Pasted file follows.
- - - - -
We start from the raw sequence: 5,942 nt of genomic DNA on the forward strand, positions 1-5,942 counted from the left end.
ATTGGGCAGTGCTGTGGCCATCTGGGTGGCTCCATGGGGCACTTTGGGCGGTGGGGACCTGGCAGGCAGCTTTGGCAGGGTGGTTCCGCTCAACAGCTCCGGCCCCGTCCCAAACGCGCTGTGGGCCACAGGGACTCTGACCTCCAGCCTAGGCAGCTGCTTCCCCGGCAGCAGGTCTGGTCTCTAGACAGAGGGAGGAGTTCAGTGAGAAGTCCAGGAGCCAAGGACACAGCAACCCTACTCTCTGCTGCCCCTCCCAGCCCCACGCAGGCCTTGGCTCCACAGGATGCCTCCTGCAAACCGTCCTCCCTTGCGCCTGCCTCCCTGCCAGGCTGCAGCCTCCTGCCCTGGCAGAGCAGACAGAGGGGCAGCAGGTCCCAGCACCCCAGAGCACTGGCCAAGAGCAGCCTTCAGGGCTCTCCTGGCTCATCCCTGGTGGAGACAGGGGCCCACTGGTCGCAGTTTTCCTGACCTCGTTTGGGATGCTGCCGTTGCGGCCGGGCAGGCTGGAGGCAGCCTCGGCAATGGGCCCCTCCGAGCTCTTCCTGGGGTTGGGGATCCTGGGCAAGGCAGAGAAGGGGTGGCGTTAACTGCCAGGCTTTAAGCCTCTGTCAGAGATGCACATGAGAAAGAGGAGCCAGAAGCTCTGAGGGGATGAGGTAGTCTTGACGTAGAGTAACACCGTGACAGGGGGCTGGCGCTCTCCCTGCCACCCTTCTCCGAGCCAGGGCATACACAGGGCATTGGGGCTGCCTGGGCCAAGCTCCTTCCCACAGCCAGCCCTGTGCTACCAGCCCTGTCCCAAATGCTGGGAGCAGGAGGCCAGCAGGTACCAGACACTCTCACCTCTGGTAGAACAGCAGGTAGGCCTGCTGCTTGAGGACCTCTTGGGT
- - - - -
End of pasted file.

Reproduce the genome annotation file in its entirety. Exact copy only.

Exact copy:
We start from the raw sequence: 5,942 nt of genomic DNA on the forward strand, positions 1-5,942 counted from the left end.
ATTGGGCAGTGCTGTGGCCATCTGGGTGGCTCCATGGGGCACTTTGGGCGGTGGGGACCTGGCAGGCAGCTTTGGCAGGGTGGTTCCGCTCAACAGCTCCGGCCCCGTCCCAAACGCGCTGTGGGCCACAGGGACTCTGACCTCCAGCCTAGGCAGCTGCTTCCCCGGCAGCAGGTCTGGTCTCTAGACAGAGGGAGGAGTTCAGTGAGAAGTCCAGGAGCCAAGGACACAGCAACCCTACTCTCTGCTGCCCCTCCCAGCCCCACGCAGGCCTTGGCTCCACAGGATGCCTCCTGCAAACCGTCCTCCCTTGCGCCTGCCTCCCTGCCAGGCTGCAGCCTCCTGCCCTGGCAGAGCAGACAGAGGGGCAGCAGGTCCCAGCACCCCAGAGCACTGGCCAAGAGCAGCCTTCAGGGCTCTCCTGGCTCATCCCTGGTGGAGACAGGGGCCCACTGGTCGCAGTTTTCCTGACCTCGTTTGGGATGCTGCCGTTGCGGCCGGGCAGGCTGGAGGCAGCCTCGGCAATGGGCCCCTCCGAGCTCTTCCTGGGGTTGGGGATCCTGGGCAAGGCAGAGAAGGGGTGGCGTTAACTGCCAGGCTTTAAGCCTCTGTCAGAGATGCACATGAGAAAGAGGAGCCAGAAGCTCTGAGGGGATGAGGTAGTCTTGACGTAGAGTAACACCGTGACAGGGGGCTGGCGCTCTCCCTGCCACCCTTCTCCGAGCCAGGGCATACACAGGGCATTGGGGCTGCCTGGGCCAAGCTCCTTCCCACAGCCAGCCCTGTGCTACCAGCCCTGTCCCAAATGCTGGGAGCAGGAGGCCAGCAGGTACCAGACACTCTCACCTCTGGTAGAACAGCAGGTAGGCCTGCTGCTTGAGGACCTCTTGGGT